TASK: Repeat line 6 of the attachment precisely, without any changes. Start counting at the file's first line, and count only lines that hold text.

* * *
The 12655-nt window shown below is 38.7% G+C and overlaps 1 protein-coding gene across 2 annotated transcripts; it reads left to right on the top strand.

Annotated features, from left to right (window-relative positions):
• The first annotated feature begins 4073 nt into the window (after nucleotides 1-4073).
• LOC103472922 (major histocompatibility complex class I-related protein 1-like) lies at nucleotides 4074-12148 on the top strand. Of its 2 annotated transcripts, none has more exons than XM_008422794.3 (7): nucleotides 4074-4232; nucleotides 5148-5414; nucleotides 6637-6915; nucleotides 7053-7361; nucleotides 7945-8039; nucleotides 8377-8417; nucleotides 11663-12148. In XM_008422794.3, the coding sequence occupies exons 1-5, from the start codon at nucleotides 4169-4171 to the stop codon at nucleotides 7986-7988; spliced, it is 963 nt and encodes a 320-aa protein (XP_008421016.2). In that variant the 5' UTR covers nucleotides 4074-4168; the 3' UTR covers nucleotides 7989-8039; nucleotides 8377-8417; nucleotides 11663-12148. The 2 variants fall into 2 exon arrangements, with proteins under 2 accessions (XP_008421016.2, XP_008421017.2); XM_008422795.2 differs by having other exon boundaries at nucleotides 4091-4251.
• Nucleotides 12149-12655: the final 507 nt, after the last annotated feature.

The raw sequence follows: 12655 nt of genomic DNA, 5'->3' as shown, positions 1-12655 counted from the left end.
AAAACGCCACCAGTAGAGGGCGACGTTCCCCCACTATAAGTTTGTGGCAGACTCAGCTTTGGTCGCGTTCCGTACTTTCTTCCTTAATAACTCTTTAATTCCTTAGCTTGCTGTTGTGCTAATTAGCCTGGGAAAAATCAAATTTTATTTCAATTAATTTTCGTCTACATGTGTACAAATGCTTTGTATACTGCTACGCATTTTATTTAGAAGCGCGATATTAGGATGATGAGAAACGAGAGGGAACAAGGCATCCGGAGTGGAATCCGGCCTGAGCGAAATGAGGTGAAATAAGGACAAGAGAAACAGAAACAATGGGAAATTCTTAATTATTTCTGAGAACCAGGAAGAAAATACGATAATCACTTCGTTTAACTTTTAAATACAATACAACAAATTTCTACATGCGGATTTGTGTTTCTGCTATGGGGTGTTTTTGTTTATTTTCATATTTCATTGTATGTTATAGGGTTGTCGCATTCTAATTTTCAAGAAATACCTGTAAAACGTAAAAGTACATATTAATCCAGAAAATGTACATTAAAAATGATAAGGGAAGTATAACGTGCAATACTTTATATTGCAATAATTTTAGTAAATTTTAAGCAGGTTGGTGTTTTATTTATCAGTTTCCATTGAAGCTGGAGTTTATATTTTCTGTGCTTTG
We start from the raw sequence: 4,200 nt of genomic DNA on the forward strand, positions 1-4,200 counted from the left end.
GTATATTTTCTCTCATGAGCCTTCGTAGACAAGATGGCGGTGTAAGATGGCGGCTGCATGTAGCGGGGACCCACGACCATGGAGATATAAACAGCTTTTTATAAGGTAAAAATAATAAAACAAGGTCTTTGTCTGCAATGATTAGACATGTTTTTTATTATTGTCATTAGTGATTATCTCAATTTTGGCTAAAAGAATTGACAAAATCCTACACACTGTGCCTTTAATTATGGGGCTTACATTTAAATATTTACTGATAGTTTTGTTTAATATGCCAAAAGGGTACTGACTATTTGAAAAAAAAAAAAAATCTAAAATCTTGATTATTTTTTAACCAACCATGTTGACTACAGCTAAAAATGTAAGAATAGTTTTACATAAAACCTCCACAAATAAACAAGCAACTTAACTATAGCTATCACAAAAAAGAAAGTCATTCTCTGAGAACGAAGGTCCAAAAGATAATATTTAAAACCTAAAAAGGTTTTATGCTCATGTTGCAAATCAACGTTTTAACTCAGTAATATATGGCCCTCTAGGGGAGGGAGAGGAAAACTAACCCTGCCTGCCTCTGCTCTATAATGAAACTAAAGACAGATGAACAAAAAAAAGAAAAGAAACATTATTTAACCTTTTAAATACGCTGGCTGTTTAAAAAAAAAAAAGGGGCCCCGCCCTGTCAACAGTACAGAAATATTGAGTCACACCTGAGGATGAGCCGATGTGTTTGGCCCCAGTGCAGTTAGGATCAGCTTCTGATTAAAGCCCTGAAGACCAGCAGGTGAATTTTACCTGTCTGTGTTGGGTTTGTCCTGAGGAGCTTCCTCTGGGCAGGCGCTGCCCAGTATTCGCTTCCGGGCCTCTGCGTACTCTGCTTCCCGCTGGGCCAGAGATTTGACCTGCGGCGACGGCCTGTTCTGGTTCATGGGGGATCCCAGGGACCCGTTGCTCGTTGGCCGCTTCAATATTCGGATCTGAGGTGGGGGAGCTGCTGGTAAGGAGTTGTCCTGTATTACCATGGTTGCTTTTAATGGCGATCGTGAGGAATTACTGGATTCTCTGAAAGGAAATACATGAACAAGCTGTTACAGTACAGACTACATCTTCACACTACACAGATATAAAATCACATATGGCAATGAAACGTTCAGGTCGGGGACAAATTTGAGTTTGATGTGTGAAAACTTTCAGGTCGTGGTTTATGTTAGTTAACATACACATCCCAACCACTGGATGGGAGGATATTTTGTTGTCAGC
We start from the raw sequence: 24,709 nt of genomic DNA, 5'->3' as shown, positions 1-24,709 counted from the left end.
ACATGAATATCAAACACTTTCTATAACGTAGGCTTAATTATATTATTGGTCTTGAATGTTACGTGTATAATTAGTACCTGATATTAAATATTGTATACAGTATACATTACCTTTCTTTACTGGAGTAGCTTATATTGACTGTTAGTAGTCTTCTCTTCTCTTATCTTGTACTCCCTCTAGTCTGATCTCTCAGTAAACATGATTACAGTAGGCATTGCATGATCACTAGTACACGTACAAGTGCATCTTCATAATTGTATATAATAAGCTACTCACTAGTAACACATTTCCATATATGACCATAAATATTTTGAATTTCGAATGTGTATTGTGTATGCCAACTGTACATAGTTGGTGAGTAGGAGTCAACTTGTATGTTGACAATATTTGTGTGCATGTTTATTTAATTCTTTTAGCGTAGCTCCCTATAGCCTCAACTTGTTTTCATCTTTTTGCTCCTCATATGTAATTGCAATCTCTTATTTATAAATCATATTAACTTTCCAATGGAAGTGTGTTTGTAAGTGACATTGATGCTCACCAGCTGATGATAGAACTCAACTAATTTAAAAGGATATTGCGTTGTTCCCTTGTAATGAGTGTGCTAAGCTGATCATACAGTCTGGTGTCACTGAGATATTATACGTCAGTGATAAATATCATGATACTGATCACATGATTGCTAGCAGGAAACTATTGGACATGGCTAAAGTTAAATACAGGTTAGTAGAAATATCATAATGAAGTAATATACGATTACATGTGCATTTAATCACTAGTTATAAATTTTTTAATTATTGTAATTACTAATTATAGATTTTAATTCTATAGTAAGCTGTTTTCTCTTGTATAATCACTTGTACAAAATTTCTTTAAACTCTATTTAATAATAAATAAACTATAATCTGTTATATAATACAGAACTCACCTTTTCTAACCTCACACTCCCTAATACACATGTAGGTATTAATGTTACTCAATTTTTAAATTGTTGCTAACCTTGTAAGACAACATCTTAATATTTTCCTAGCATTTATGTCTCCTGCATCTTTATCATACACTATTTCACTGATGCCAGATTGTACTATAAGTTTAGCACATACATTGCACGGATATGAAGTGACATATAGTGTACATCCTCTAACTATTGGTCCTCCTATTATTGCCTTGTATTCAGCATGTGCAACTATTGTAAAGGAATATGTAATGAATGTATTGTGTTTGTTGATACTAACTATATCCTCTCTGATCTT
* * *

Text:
The raw sequence follows: 12655 nt of genomic DNA, 5'->3' as shown, positions 1-12655 counted from the left end.